A. “The nature of his injury and those bits of information that are available, and have been available, suggest that he has sustained permanent and very major damage to his brain. As a consequence his brain does not function in a fashion similar to yours or mine. The longer one goes on after an injury the more remote it is that any improvement becomes. He is almost certainly not going to change from the situation he is now.”

Q. What ongoing treatments would he be having?

A. “He will have the kind of treatment, which is care: giving him nourishment, giving him fluid. The probability is that this is given in the main – or at least as supplements – through some tube passed into his intestinal system, either through his nose or mouth, or more likely a tube in the front wall of the tummy. He will have therapy to sit him, because he won’t be able to get himself out of a bed and into a chair. He will be treated in a way that will ensure his limbs move and don’t remain rigid.”

Q. Would someone in his position receive around-the-clock treatment?

A. “He will be allowed a period of rest and sleep and relaxation, and he will be given an environment. I’m positive as I can be without knowing the facts (that) he will be living in an environment that – although it’s got artificial bits of medical kit and care and people – will mimic a caring, warm, pleasant, socially stimulating environment.”

Q. Would he be able to sense he’s in such an environment?

A. “I don’t know. There is always a technical, medical and neurological issue with defining a coma. Almost certainly he cannot express himself (in a conversation). He may well be able to indicate, or it may be apparent to those around him, that he is uncomfortable or unhappy. Or (he) is perhaps getting pleasure from seeing his children or hearing music he’s always liked, or having his hand stroked.”

Q. Are patients in his situation aware of touch and voice from family members?

A. “Absolutely. Even in the early stages, even in a critical care unit, when medicines are being given, for one individual at one time there may be an ability to discern and show response to someone they are familiar with. Respond to familiar, respond to family you’re triggered to. You hear them all your life so that’s the very, very familiar (aspect) the person is going to respond to.”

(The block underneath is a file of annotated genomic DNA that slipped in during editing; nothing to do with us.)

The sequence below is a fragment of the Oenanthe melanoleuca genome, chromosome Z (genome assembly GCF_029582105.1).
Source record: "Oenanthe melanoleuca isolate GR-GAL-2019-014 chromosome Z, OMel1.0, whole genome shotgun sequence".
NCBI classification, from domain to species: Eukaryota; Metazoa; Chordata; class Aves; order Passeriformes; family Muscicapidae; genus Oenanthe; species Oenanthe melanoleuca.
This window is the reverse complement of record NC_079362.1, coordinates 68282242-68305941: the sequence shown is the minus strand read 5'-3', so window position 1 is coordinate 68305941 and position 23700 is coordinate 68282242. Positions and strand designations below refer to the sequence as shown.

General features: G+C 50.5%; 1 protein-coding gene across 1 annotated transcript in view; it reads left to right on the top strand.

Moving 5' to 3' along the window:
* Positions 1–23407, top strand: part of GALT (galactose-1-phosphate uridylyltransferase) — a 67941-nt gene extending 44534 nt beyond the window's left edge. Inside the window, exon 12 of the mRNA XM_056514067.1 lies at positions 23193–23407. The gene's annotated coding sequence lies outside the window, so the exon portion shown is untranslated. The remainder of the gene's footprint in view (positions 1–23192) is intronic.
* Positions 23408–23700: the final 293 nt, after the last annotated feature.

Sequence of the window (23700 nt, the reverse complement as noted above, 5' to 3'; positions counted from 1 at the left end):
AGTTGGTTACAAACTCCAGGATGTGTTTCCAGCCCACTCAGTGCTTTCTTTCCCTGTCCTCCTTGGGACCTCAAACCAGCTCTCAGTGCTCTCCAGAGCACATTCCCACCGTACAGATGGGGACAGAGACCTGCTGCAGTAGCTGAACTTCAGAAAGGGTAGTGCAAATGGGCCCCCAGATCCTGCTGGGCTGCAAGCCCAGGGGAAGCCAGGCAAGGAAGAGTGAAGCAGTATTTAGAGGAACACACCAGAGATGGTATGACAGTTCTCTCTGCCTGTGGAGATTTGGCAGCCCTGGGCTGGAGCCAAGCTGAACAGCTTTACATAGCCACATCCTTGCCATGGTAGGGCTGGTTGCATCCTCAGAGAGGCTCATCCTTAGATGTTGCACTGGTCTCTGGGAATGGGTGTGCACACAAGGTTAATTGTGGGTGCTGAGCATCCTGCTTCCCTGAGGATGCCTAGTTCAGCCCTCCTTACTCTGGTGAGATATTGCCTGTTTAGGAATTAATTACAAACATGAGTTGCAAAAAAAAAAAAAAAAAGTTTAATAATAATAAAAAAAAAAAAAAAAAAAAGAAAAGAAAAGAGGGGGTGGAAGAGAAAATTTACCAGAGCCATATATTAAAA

Q. Is there a chance he can make A) a full recovery? B) A partial recovery?

A. “First one, absolutely, totally no. Number one statistically, number two neurologically, and number three he’s been ill for so long. He’s lost muscle bulk, even if he opened his eyes and started talking there will have been loss of memory, there will be impact on behavior, on cognitive functions. He would not be the same person. (As for a) partial recovery, even the smallest thing that gets better is some kind of recovery. But (it depends) whether that recovery contributes to a functional improvement for him to be able to express himself – other than an evidence of saying `Yes’ or an evidence of saying `No.’ (Therefore) if he could use words of two syllables, if he could turn on the remote control for the tele. One can do, professionally, all sorts of wonderful things with electronic devices and couple them up to eye and mouth movements. Sometimes with a person in a situation called `Locked In’ or `Profoundly neurologically comprised’ – which is essentially paralysis but with continuing intellectual function – ways can be found to communicate with those people. If that had been so with Michael Schumacher I am positive we would have known that is the case, so I don’t believe it’s so for him.”

Q. This is a deeply personal decision for the family. But how long can treatment last for?

A. “In, for example, our health system we don’t have the luxury to keep maximal intervention going in a high-tech hospital environment. For Michael Schumacher’s family, I suspect they have the financial support to be able to provide those things. Therefore, for him, the future is longer but it doesn’t imply any change in the quality of it.”

Q. Some reports have estimated the cost of treatment at anything up to 200,000 euros ($245,000) per week. Is that realistic?

A. “I would personally think that’s over the top, in terms of what I reckon that might buy him. He’ll have a nurse, a therapist, a visiting doctor. There’ll be an extra pair of hands when something physical is being done, when he’s being moved to somewhere. That doesn’t add up to 150,000 euros or 200,000 euros. He needs essentially, somebody with nursing or therapeutic qualifications with him at all times. So that’s however many people you need to run a 24/7 roster. You’re talking probably eight people to provide that level of care constantly over a year’s period. That’s the number of nurses required for instance, to nurse or to staff, one critical care bed in an intensive care unit.”

More AP auto racing: https://racing.ap.org


For further details on Headway: https://www.headway.org.uk